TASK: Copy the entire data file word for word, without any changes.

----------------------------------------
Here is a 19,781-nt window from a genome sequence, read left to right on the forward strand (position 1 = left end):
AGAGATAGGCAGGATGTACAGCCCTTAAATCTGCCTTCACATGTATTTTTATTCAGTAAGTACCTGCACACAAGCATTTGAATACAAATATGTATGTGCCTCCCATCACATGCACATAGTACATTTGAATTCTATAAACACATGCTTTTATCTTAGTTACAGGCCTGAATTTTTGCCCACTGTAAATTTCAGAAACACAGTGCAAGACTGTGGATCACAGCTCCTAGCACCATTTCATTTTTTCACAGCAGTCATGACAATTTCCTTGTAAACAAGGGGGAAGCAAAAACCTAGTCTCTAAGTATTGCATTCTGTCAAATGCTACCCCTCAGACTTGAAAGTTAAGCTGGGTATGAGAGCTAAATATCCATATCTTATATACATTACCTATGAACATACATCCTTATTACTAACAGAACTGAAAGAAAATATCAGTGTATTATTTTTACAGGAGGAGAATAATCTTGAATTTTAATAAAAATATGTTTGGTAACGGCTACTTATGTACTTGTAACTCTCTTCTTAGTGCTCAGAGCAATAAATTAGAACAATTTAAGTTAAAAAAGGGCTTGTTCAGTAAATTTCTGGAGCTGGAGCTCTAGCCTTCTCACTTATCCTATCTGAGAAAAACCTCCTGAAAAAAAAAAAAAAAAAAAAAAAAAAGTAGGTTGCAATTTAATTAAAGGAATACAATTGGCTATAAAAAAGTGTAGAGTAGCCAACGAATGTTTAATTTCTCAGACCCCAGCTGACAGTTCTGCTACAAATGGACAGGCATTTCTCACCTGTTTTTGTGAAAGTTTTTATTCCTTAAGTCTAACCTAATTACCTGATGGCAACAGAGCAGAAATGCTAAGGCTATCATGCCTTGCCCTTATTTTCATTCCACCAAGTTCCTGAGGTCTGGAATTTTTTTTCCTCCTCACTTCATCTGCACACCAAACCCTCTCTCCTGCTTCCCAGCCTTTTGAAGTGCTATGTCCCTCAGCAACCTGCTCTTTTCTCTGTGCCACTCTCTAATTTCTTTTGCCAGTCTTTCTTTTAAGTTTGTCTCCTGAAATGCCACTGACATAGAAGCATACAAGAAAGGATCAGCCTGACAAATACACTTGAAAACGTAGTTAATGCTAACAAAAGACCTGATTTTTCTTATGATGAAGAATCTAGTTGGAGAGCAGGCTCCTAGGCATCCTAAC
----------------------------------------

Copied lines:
Here is a 19,781-nt window from a genome sequence, read left to right on the forward strand (position 1 = left end):
AGAGATAGGCAGGATGTACAGCCCTTAAATCTGCCTTCACATGTATTTTTATTCAGTAAGTACCTGCACACAAGCATTTGAATACAAATATGTATGTGCCTCCCATCACATGCACATAGTACATTTGAATTCTATAAACACATGCTTTTATCTTAGTTACAGGCCTGAATTTTTGCCCACTGTAAATTTCAGAAACACAGTGCAAGACTGTGGATCACAGCTCCTAGCACCATTTCATTTTTTCACAGCAGTCATGACAATTTCCTTGTAAACAAGGGGGAAGCAAAAACCTAGTCTCTAAGTATTGCATTCTGTCAAATGCTACCCCTCAGACTTGAAAGTTAAGCTGGGTATGAGAGCTAAATATCCATATCTTATATACATTACCTATGAACATACATCCTTATTACTAACAGAACTGAAAGAAAATATCAGTGTATTATTTTTACAGGAGGAGAATAATCTTGAATTTTAATAAAAATATGTTTGGTAACGGCTACTTATGTACTTGTAACTCTCTTCTTAGTGCTCAGAGCAATAAATTAGAACAATTTAAGTTAAAAAAGGGCTTGTTCAGTAAATTTCTGGAGCTGGAGCTCTAGCCTTCTCACTTATCCTATCTGAGAAAAACCTCCTGAAAAAAAAAAAAAAAAAAAAAAAAAAGTAGGTTGCAATTTAATTAAAGGAATACAATTGGCTATAAAAAAGTGTAGAGTAGCCAACGAATGTTTAATTTCTCAGACCCCAGCTGACAGTTCTGCTACAAATGGACAGGCATTTCTCACCTGTTTTTGTGAAAGTTTTTATTCCTTAAGTCTAACCTAATTACCTGATGGCAACAGAGCAGAAATGCTAAGGCTATCATGCCTTGCCCTTATTTTCATTCCACCAAGTTCCTGAGGTCTGGAATTTTTTTTCCTCCTCACTTCATCTGCACACCAAACCCTCTCTCCTGCTTCCCAGCCTTTTGAAGTGCTATGTCCCTCAGCAACCTGCTCTTTTCTCTGTGCCACTCTCTAATTTCTTTTGCCAGTCTTTCTTTTAAGTTTGTCTCCTGAAATGCCACTGACATAGAAGCATACAAGAAAGGATCAGCCTGACAAATACACTTGAAAACGTAGTTAATGCTAACAAAAGACCTGATTTTTCTTATGATGAAGAATCTAGTTGGAGAGCAGGCTCCTAGGCATCCTAAC